In focusing on the graphic art, Sullivan developed several forms of framing -- the reliquary, the triptych, the diorama, the box and the specimen jar. All these intensify and encapsulate the garden. Of the genesis of the garden reliquaries he says: 'The destruction of vegetation by acid rain evoked in me a sense of loss, instilling in me a desire to create gardens of permanence ... the garden as a sacred icon, the garden as a surreal space, the garden as a metaphysical metaphor, and the garden as a plan for real, built environments'.[1]

The roots of Sullivan's ecological conscience go back to the early seventies. Studying landscape and planning at the University of Florida, his concern about the destructiveness of prevailing energy-guzzling air-conditioned architecture led initially to research 'Scoring the Fitness of Trees in the Landscape', an exploration of microclimate moderation which he then applied in his alternative designs.[2] Although concerning himself with energy flows of ecosystems in the landscape, Sullivan did not take the McHargian route of designing naturalistic self-sustaining systems, but has always worked with the art form as an integral part of the design equation. His personal insistence on the development of art as a necessary component of landscape design led him to continue his studies, this time at the Art Student's League, New York City.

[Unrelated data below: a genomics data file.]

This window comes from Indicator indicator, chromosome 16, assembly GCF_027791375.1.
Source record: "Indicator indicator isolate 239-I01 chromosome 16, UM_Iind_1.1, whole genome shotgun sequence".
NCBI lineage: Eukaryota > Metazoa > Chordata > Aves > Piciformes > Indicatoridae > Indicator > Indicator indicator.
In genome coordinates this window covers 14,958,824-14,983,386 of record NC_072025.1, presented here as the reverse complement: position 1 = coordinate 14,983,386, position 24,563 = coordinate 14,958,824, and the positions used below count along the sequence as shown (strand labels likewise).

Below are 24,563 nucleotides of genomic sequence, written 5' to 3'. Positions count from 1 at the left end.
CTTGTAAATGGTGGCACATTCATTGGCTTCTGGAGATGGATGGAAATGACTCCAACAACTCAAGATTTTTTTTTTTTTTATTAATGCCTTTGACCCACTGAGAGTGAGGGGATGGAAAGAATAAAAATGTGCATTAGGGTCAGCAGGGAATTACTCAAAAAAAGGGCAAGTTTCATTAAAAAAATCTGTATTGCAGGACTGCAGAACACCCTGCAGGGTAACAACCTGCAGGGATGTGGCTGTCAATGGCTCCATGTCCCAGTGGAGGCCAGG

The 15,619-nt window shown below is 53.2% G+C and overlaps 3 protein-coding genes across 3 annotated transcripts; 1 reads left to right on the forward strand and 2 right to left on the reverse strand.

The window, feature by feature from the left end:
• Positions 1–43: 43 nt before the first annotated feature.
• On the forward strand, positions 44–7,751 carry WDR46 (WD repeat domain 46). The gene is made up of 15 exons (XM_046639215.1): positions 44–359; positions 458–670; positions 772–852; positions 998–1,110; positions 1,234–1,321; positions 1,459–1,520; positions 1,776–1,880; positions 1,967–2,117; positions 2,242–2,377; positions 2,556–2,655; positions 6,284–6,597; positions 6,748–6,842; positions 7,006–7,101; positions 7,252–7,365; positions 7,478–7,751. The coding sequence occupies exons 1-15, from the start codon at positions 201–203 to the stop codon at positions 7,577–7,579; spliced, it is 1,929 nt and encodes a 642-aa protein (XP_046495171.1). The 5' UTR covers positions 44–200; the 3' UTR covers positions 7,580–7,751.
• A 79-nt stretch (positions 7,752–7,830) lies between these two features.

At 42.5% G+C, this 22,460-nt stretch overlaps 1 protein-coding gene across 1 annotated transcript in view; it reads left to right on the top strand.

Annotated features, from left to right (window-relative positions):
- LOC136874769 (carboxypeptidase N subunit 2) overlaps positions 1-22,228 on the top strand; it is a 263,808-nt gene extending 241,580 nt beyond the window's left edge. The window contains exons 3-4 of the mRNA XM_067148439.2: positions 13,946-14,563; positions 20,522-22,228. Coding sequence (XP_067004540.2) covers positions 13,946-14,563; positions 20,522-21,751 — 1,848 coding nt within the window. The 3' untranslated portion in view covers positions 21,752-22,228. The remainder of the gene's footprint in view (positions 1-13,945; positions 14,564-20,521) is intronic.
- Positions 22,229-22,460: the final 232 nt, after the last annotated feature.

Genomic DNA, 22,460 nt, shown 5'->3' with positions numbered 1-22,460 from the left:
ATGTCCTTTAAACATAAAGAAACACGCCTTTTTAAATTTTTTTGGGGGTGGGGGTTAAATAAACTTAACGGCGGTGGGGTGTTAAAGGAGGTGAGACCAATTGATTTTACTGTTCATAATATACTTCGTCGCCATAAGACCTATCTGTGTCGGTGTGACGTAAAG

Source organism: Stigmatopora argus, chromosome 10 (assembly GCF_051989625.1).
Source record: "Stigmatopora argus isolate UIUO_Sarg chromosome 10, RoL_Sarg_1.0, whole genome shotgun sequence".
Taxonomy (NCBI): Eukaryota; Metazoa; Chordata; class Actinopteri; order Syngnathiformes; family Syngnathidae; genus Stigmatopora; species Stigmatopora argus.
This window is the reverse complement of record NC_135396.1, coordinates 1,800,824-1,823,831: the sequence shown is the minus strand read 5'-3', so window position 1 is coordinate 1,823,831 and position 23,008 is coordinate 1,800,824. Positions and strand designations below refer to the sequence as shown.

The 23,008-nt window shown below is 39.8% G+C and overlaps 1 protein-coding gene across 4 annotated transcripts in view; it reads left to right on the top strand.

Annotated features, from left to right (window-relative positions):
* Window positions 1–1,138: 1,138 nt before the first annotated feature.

His 'garden art' developed as a series of hypothetical low-energy-use residential gardens. 'I looked for possible methods for capturing the garden as a unique art form, but at the same time presenting the garden as passive architectural device.'[3]